How Vehicle-To-Grid (V2G) for EVs Supports the Path to Green Energy

While we all know that an Electric Vehicle (EV) is the answer to reducing Greenhouse Gas (GHG) emissions stemming from transportation, the importance of Vehicle-to-Grid (V2G) solutions cannot be understated. You see, EVs drastically increase energy drawn from the electrical grid. Indeed, if every consumer vehicle on the planet were electric last year, the total energy consumption worldwide would have been 13% higher than the previous year. However, V2G is a major step in the right direction, as it transforms an EV into a reliable source of energy for non-driving applications.

What Is V2G?

Vehicle-to-Grid (V2G) is a type of bidirectional charging available to EV owners. This allows Distributed Energy Resources (DERs) (i.e., small-scale electricity generation and storage devices like batteries from V2G-enabled vehicles) to receive and send energy back to the electrical grid. In turn, grid operators are in a better position to handle peak load demand periods.

V2G is best for drivers or fleets that don’t travel too many miles and the vehicles are often parked during the day. This ensures that the battery’s State of Charge (SoC) is consistently high. In return for sharing energy from their EV(s), users are rewarded with monetary benefits.

How Does V2G Work?

First, the V2G process involves the grid sending signals to available vehicles about dynamic energy needs in the area, Then, based on the signal, the energy management system automatically adjusts charge and discharge rates. Excess energy, including renewable sources (e.g., wind and solar) is temporarily stored in the EV battery and when there is demand for it, the power will be sent back to the grid for consumption. For utility providers, V2G helps keep load capacity sufficient, even when demand is volatile.

V2G is also an important vessel for capturing intermittent renewable energy sources. During typical peak energy demand hours of 6 p.m. to 8 p.m., the sun isn’t as strong. But an EV with V2G capabilities can store energy (from the grid) captured earlier in the day and reallocate it later. Similarly, if the wind isn’t blowing, then EVs can send the solar power it has previously stored back to the grid.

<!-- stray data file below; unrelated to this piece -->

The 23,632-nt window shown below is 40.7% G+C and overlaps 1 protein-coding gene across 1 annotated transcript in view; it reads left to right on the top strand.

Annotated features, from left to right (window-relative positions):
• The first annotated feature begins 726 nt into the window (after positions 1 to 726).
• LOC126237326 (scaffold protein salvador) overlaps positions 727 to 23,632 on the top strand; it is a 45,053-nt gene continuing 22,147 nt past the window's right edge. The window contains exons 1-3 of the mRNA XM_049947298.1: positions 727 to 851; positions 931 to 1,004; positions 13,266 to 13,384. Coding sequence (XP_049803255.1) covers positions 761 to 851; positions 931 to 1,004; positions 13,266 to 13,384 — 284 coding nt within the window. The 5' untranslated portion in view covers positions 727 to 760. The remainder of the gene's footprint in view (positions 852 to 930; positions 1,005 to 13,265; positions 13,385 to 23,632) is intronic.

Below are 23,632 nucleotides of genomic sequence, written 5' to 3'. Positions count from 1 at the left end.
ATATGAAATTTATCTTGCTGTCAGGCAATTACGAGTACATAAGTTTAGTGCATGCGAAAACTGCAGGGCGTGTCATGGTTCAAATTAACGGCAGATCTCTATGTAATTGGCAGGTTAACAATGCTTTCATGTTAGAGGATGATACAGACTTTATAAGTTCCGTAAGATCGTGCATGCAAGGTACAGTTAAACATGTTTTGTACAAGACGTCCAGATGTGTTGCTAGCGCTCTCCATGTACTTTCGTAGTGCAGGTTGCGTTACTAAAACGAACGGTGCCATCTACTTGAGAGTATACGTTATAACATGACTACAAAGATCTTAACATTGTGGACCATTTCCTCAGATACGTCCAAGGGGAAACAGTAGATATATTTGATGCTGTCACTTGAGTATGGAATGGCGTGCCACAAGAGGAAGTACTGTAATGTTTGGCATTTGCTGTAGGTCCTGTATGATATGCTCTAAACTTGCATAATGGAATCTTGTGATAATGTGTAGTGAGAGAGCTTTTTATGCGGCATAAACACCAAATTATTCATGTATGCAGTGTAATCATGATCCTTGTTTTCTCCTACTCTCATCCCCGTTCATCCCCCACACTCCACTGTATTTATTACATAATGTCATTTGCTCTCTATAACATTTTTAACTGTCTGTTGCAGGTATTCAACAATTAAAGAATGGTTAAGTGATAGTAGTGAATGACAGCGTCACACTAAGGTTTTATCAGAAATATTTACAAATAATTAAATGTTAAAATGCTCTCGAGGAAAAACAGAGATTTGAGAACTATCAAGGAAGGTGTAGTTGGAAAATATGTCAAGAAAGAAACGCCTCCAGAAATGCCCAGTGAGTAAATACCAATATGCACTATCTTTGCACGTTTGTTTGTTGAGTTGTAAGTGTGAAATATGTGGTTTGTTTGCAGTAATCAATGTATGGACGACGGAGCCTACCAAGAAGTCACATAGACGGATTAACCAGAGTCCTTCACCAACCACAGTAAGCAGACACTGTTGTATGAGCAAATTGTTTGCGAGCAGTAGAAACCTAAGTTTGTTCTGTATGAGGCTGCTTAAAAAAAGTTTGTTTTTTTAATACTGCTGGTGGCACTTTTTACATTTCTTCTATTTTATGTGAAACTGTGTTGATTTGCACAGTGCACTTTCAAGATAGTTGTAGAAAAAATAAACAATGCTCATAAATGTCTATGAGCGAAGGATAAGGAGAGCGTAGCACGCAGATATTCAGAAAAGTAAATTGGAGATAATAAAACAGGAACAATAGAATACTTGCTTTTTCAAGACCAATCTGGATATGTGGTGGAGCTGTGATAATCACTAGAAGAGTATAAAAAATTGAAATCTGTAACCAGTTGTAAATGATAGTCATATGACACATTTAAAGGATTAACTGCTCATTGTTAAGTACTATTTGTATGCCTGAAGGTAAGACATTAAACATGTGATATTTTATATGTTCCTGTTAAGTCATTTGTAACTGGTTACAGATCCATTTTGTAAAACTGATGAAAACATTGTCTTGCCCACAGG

Figure 5: V2G

(Source: ABI Research)

Diagram of how Vehicle-to-Grid (V2G) works for Electric Vehicles (EVs)

 

Requirements for V2G  

Although V2G supports grids the most effectively, it’s also the most difficult form of bidirectional EV charging to incorporate into the consumer space. For starters, the EV owner needs to possess an advanced separated bidirectional converter to enable the connection to the grid. In addition to compatible hardware, V2G requires smart grid infrastructure, energy management platforms, a contract between users and the utility company, and user consent to allow energy suppliers to access their devices.

On top of that, V2G necessitates regulation and platforms that meet the regulatory criteria. Assuming that a user notifies when the vehicle will be unplugged and how full they want the battery to be, a cloud-based smart charging platform ensures that an EV is always charged when energy needs to be drawn from it. This makes aggregators, such as Nuvve and Kaluza, key partners serving as a “central hub” for DERs interacting with the grid.

Outside of California and a few other locations, V2G regulation is essentially non-existent.

Hesitation from Consumer EV Owners

Just because someone owns a V2G-enabled vehicle doesn’t mean they will inevitably use the technology, despite the financial gains to be had. For one thing, many EV owners already have range anxiety and feel that draining their battery will just exacerbate the problem. For example, a study of Dutch EV drivers in 2019 found that fast recharging directly influences the decision to enroll in V2G or not.

Then there’s the issue of privacy among consumers. To illustrate, a recent survey from The Zebra indicated that 80% of Americans don’t trust how automakers use their personal data. Convincing customers to agree to data-sharing terms will be tricky.

So, as can be inferred, strong awareness campaigns are in order if the consumer markets decide to adopt V2G in a significant way. But beyond that, the consumer spectrum is far less practical for V2G than commercial fleets. The next section explains why.

Comparing V2G with Other EV Smart Charging Options

Vehicle-to-Load (V2L) and Vehicle-to-Home (V2H) are the two other types of bidirectional charging in the EV space. Whereas these types of charging are ideal for everyday consumers (e.g., camping or keeping the lights on during an outage), they aren’t nearly as supportive of the grid as V2G. Due to consumer EV batteries having significantly lower storage capacity than large commercial vehicles (e.g., school buses and heavy trucks), you would need somewhere around the ballpark of 5,000 vehicles to make a meaningful contribution to the electrical grid.